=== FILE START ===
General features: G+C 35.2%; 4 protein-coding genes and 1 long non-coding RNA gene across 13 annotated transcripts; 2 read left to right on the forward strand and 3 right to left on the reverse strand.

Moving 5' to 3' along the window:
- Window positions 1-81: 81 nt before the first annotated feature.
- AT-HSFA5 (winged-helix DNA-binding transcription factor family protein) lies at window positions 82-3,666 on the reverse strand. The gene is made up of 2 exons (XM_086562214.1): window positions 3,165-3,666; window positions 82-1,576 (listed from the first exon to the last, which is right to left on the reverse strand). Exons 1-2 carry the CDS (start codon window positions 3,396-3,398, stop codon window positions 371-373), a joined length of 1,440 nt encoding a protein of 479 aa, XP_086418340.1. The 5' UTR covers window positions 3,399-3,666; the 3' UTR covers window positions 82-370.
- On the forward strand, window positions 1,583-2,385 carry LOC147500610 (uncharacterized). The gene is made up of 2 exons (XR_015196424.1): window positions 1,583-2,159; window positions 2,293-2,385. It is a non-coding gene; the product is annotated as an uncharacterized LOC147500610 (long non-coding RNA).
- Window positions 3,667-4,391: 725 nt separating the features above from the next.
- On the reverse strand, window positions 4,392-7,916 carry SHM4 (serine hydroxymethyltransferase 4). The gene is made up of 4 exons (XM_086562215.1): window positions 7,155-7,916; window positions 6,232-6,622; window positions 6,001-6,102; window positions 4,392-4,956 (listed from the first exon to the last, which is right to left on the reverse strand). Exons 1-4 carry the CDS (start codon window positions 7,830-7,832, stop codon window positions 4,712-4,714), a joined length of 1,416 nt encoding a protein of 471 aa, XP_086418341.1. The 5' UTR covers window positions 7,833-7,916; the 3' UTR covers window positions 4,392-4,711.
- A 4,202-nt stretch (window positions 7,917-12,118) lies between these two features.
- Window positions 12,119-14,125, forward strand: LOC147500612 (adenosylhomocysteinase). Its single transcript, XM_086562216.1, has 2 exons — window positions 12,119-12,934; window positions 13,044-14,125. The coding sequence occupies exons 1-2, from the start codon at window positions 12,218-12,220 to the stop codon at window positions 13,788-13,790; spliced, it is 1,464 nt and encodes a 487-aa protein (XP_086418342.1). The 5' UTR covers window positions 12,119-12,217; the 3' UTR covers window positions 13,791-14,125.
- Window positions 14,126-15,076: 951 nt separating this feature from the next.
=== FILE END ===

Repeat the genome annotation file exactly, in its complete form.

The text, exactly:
General features: G+C 35.2%; 4 protein-coding genes and 1 long non-coding RNA gene across 13 annotated transcripts; 2 read left to right on the forward strand and 3 right to left on the reverse strand.

Moving 5' to 3' along the window:
- Window positions 1-81: 81 nt before the first annotated feature.
- AT-HSFA5 (winged-helix DNA-binding transcription factor family protein) lies at window positions 82-3,666 on the reverse strand. The gene is made up of 2 exons (XM_086562214.1): window positions 3,165-3,666; window positions 82-1,576 (listed from the first exon to the last, which is right to left on the reverse strand). Exons 1-2 carry the CDS (start codon window positions 3,396-3,398, stop codon window positions 371-373), a joined length of 1,440 nt encoding a protein of 479 aa, XP_086418340.1. The 5' UTR covers window positions 3,399-3,666; the 3' UTR covers window positions 82-370.
- On the forward strand, window positions 1,583-2,385 carry LOC147500610 (uncharacterized). The gene is made up of 2 exons (XR_015196424.1): window positions 1,583-2,159; window positions 2,293-2,385. It is a non-coding gene; the product is annotated as an uncharacterized LOC147500610 (long non-coding RNA).
- Window positions 3,667-4,391: 725 nt separating the features above from the next.
- On the reverse strand, window positions 4,392-7,916 carry SHM4 (serine hydroxymethyltransferase 4). The gene is made up of 4 exons (XM_086562215.1): window positions 7,155-7,916; window positions 6,232-6,622; window positions 6,001-6,102; window positions 4,392-4,956 (listed from the first exon to the last, which is right to left on the reverse strand). Exons 1-4 carry the CDS (start codon window positions 7,830-7,832, stop codon window positions 4,712-4,714), a joined length of 1,416 nt encoding a protein of 471 aa, XP_086418341.1. The 5' UTR covers window positions 7,833-7,916; the 3' UTR covers window positions 4,392-4,711.
- A 4,202-nt stretch (window positions 7,917-12,118) lies between these two features.
- Window positions 12,119-14,125, forward strand: LOC147500612 (adenosylhomocysteinase). Its single transcript, XM_086562216.1, has 2 exons — window positions 12,119-12,934; window positions 13,044-14,125. The coding sequence occupies exons 1-2, from the start codon at window positions 12,218-12,220 to the stop codon at window positions 13,788-13,790; spliced, it is 1,464 nt and encodes a 487-aa protein (XP_086418342.1). The 5' UTR covers window positions 12,119-12,217; the 3' UTR covers window positions 13,791-14,125.
- Window positions 14,126-15,076: 951 nt separating this feature from the next.